Grandma Eleanor’s Chopped Liver



Grandma Eleanor’s Chopped Liver

Eleanor Marrich was Zak H. Stern’s maternal grandmother. She used to make the chopped liver in a hand-grinder. You can use a food processor. Rendered chicken fat, or schmaltz, is made by taking the fat off the chicken and heating it until liquefied. It’s available in some supermarket frozen food sections. The hard little bits that don’t melt are called gribenes — “To die for,” says Stern’s mother, Leslie.

1/4 cup rendered chicken fat (schmaltz), plus a few more tablespoons as needed

3 large onions, chopped

1 pound chicken livers

4 large eggs, hard-cooked and chopped

2 to 3 tablespoons chicken broth or hot water

Salt to taste

In a large skillet, heat 3 tablespoons of chicken fat over medium-high heat until it liquefies and starts to shimmer. Add the onions and stir to coat. Reduce heat to medium and cook, stirring occasionally, for 15 to 20 minutes, or until onions are golden-brown and translucent and have produced a lot of liquid. Remove from heat and allow to cool.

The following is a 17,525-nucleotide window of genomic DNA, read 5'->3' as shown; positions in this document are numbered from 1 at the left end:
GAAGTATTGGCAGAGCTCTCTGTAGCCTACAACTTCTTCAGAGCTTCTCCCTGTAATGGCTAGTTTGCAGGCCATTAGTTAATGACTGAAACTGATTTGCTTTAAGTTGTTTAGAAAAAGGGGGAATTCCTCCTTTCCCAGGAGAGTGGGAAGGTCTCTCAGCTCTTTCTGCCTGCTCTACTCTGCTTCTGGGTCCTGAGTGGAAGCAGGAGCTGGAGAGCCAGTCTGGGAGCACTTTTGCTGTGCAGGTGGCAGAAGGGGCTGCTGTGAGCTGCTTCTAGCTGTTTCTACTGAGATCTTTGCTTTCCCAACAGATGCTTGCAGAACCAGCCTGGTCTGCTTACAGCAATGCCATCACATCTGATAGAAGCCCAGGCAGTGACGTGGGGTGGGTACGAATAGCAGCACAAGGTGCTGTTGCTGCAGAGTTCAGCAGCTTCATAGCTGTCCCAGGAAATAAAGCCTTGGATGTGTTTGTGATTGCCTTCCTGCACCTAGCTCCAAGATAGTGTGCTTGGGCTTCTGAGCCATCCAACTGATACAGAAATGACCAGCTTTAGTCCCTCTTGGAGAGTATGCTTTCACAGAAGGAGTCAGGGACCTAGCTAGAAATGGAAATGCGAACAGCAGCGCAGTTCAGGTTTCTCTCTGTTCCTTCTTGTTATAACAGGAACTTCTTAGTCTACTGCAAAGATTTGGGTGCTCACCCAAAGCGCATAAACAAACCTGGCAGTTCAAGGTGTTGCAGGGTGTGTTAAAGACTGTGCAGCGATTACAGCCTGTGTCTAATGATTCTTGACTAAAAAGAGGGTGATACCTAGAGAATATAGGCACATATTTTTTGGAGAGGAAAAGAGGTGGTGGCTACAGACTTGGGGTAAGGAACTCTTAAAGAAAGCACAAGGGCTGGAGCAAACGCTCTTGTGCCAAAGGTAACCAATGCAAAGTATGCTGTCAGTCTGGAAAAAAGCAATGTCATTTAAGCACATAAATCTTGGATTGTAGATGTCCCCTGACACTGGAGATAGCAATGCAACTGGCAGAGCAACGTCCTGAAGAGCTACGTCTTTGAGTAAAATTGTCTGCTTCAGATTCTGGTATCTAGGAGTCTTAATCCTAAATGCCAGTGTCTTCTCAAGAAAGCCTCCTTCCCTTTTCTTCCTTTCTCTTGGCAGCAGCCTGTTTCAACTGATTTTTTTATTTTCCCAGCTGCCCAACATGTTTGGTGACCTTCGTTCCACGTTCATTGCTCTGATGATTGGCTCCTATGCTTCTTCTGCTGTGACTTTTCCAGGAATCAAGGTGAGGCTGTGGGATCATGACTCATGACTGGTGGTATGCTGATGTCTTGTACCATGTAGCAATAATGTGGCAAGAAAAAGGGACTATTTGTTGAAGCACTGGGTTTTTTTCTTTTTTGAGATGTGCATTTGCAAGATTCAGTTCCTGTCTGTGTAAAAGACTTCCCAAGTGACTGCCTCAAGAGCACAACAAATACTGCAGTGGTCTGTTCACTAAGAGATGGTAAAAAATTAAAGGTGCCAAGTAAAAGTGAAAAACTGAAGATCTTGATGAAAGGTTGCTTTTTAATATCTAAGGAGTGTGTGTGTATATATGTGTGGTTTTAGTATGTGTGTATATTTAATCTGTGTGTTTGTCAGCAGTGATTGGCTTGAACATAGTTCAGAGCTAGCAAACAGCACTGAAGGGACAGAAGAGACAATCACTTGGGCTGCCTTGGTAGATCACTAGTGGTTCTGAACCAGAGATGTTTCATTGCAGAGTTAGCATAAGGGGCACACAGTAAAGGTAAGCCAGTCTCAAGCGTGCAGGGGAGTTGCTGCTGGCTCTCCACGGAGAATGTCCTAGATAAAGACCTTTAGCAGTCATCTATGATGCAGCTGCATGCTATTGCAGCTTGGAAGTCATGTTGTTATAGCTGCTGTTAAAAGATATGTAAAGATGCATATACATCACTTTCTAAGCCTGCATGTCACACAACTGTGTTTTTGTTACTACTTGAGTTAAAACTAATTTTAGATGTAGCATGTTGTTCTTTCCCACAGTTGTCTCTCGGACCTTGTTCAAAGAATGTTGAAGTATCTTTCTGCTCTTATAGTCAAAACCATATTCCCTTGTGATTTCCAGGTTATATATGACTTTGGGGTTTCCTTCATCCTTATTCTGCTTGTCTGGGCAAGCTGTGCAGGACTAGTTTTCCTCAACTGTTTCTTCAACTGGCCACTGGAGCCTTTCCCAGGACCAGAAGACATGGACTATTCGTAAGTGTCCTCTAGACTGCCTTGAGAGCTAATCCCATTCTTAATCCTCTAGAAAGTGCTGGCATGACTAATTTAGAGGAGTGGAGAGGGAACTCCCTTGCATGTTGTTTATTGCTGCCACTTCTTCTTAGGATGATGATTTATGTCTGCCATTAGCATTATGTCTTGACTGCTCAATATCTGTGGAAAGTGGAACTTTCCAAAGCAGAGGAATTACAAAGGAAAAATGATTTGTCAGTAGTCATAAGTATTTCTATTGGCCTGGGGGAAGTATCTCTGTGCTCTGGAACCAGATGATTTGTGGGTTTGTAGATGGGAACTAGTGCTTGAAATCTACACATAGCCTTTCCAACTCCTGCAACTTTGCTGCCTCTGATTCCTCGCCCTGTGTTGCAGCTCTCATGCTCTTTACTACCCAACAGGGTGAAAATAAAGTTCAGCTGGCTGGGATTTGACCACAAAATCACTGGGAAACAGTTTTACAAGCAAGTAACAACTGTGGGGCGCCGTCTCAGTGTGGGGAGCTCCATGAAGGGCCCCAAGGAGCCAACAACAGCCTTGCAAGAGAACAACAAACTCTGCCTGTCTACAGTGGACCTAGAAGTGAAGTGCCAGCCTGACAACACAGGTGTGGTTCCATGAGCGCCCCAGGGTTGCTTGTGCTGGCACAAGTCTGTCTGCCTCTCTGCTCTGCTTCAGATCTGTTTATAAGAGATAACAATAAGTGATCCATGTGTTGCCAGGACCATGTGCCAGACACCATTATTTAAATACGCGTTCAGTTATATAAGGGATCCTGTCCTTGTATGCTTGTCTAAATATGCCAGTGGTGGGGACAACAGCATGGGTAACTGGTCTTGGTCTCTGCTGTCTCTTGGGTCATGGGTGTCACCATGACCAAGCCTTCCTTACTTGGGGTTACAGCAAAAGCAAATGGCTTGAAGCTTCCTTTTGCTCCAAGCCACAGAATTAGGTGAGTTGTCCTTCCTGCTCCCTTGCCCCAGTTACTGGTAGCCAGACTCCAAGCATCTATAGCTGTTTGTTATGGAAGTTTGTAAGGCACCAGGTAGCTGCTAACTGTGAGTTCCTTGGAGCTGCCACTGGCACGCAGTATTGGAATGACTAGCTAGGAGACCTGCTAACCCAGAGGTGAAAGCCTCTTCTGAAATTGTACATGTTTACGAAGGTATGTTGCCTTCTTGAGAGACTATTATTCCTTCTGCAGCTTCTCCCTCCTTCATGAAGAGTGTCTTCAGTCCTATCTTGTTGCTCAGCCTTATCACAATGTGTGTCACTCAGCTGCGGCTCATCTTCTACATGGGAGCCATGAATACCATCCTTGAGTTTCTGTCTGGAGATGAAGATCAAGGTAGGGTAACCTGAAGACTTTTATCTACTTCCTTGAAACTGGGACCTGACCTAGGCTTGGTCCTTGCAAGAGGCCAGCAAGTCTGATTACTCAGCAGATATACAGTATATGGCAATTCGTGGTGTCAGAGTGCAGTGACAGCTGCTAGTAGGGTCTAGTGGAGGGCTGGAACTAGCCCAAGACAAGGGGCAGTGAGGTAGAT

In a saucepan, heat 1 tablespoon of chicken fat over medium-high heat Add the chicken livers. Cook 5 to 8 minutes, stirring occasionally, just until they are cooked through and not pink inside. Do not overcook. Remove to a small bowl to cool.

In a food processor, pulse chicken livers just a few times, so they’re coarsely ground. Spoon them into a mixing bowl.

Briefly process the onions, reserving any accumulated onion broth. Mixture should be wet and coarse. Stir onions into chopped chicken liver. Mix in the chopped egg.

Stir in chicken broth or hot water a tablespoon at a time, moistening to desired consistency. You may also add another tablespoon or two of chicken fat. Season with salt to taste. Makes 2 cups, about 8 servings.

Per serving: 180 calories (60 percent from fat), 11.8 g fat (3.6 g saturated, 4.6 g monounsaturated), 294 mg cholesterol, 13 g protein, 4.5 g carbohydrates, 0.7 g fiber, 82 mg sodium.

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